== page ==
Are We Transfusing Too Much Blood?


January 30, 2023

George D. Lundberg, MD

Would you be surprised if I said that nearly half of all blood transfusions administered in hospitals in the United States between 2012 and 2018 were unnecessary?

A recent study used a sample of 15 community hospitals in five populous American states to examine nearly 7000 total adult transfusion events (approximately 100 encounters per hospital) by retrospective anonymized record review, using a blinded internal and external review process. The conclusion? Nearly half (44.6%) of the encounters could have been managed without any transfusion, and 54.6% could have been managed without at least one of the components. No examples of underutilization were found.

In the course of one recent year, 16 million units of blood or blood products were transfused in the United States. Is that how many units that should have been administered? Obviously, judgment is involved on a case-by-case basis. I do not know the answer.

But many authoritative figures and groups believe that far too many transfusions are administered. The Joint Commission names red blood cell transfusion as one of the top 5 overused hospital procedures. Five specialty societies list reducing unnecessary transfusions in their Choosing Wisely campaigns. Patient blood management is an organized, systematic approach to best transfusion practices.

Only 3% of Americans are regular donors and this precious commodity is sometimes in short supply for those who need it most. Such a valuable resource should not be squandered.

Guidelines exist, blood bank medical directors act with their best judgment, transfusion committees meet and review, and accreditation standards are met. Computer order entry systems are functional.

These 15 hospitals described their blood use as "good"; none anticipated findings of overuse. It seems to be an elephant hiding in plain view. They are not seeing the endangered forest for the seemingly healthy trees. It is not that hard to imagine an individual physician choosing to err on the side of over- rather than undertransfusion, yet none of these community hospitals conducted in-house retrospective chart review as a method of controlled guidance for blood product transfusion. Only one of the 15 utilized prospective intervention by a pathologist. All transfusion requests were approved.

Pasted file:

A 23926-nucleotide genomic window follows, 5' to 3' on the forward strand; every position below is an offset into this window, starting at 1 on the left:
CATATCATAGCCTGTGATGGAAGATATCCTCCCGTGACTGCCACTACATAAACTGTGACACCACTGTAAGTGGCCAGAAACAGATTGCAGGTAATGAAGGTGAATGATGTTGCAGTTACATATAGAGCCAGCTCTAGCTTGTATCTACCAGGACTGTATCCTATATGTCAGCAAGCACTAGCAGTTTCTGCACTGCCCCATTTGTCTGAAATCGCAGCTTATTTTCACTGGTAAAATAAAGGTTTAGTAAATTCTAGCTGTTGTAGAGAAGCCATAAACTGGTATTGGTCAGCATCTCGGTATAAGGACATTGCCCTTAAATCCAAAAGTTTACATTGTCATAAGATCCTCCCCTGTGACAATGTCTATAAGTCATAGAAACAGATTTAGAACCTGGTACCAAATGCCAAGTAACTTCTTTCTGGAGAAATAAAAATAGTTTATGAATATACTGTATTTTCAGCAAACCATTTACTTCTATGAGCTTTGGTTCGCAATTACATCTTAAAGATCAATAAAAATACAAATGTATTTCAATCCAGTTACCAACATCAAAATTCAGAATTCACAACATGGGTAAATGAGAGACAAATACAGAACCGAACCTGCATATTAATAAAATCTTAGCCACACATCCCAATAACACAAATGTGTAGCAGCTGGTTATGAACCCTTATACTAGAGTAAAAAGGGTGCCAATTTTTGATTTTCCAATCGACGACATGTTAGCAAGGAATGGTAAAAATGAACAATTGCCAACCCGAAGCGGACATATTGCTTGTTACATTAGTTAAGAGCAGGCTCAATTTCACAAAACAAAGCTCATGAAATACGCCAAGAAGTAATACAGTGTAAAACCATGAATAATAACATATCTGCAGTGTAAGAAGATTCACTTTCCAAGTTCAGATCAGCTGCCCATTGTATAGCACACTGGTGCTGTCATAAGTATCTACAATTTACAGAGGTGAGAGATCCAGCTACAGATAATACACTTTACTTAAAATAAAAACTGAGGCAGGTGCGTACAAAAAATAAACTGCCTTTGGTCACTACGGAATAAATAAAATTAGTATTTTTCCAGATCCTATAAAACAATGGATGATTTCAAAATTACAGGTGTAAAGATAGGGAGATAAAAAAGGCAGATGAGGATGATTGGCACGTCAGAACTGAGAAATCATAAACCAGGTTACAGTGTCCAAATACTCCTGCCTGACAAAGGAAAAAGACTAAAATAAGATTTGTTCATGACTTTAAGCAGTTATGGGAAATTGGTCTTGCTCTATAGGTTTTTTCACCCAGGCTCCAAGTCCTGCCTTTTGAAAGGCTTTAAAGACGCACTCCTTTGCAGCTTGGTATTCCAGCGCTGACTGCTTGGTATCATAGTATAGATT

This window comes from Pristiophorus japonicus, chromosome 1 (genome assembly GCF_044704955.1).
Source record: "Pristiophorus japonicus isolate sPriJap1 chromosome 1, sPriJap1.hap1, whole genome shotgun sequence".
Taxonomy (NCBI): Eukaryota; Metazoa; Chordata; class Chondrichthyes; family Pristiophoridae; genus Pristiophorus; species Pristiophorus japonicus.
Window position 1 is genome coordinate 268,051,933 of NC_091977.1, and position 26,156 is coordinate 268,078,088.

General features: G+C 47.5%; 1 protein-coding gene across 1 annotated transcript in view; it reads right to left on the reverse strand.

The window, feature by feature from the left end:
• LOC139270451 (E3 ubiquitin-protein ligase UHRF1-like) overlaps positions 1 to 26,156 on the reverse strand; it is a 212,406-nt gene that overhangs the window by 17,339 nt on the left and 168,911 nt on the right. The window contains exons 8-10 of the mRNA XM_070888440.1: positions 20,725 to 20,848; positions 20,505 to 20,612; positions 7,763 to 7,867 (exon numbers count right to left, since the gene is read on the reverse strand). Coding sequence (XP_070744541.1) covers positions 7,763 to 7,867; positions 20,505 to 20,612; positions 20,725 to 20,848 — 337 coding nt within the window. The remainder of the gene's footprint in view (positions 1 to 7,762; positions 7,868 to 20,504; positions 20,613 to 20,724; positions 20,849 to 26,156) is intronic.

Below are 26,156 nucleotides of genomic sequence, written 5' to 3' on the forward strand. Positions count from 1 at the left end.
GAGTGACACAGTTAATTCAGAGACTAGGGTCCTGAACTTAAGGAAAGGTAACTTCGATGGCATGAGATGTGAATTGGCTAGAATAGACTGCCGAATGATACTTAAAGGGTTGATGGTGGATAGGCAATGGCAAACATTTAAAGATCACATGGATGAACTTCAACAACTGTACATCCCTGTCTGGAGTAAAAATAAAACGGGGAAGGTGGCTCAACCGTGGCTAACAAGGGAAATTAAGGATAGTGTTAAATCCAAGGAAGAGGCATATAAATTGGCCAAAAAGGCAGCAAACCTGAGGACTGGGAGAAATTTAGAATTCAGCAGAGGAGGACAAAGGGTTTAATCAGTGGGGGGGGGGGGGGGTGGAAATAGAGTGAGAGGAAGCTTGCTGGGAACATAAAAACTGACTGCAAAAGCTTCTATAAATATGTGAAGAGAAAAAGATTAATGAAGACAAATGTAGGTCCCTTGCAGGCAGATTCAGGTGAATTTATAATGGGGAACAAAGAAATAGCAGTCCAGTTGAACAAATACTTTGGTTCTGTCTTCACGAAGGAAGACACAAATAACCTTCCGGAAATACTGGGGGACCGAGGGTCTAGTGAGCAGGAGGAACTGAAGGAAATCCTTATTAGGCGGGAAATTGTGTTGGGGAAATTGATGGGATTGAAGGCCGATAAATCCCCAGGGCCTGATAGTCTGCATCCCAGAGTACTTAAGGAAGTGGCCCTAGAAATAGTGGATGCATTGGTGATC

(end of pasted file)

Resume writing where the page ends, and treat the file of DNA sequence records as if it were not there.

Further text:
The lead author, David Jadwin, is a fellow ex-Army pathologist who has been studying the use of blood and blood products with audit and blind review methods for many years and has endeavored to persuade many institutions to improve their transfusion practices. Retrospective review can be a potent illuminator and educational tool for better patient management.

<<Level 2>>Leadership and Motivation

Motivating changes in physician behavior can be attempted through education, feedback, physician participation, administrative changes, financial penalties, and financial rewards. The "more is better" strategy for blood transfusion use needs to be replaced with one that achieves "right-sizing." But someone must take leadership in each institution.

The study by Jadwin and colleagues is apparently a first. If the data are accurate and generalizable, and if the overuse situation persists, change must follow. These data must motivate community hospitals to look internally at existing practices and strive to improve their patient blood management activities. Reducing the waste of this precious human commodity is worth the effort.

The general need for improvement has been recognized by many medical organizations, and exhortations to reform are common, but it does not happen. Why? What are the motivations, incentives, and barriers to change?

Resistance to change itself can be a barrier. Why do people and organizations resist change? Fear of failure, desire to maintain a present happy situation, territorialism, excess work pressure. Retardants include lack of clarity of need and reasons and plans for change, poor communication, insufficient rewards for change, and failure to involve the affected people in planning and implementing change.

To overcome resistance to change, plan carefully, bring a history of success, and show confident leadership. Without leadership and institutional motivation to improve patient blood management, little is likely to change. Change the "present happy situation" into an unhappy one. Combat territorialism in open sessions. Have good reasons for change and explain them carefully. Involve the people affected in planning and implementing change.

Would these techniques work in individual hospitals? They have in the past in various circumstances. I described such a successful approach for changing the ordering of laboratory tests in JAMA in 1998.

Another recent article demonstrates the leadership needed at a local level and includes a step-by-step strategy to institute improvements. Go for it.

That's my opinion. I'm Dr George Lundberg, At Large at Medscape.

George Lundberg, MD, is contributing editor at Cancer Commons, president of the Lundberg Institute, executive advisor at Cureus, and a clinical professor of pathology at Northwestern University. Previously, he served as editor-in-chief of JAMA (including 10 specialty journals), American Medical News, and Medscape.

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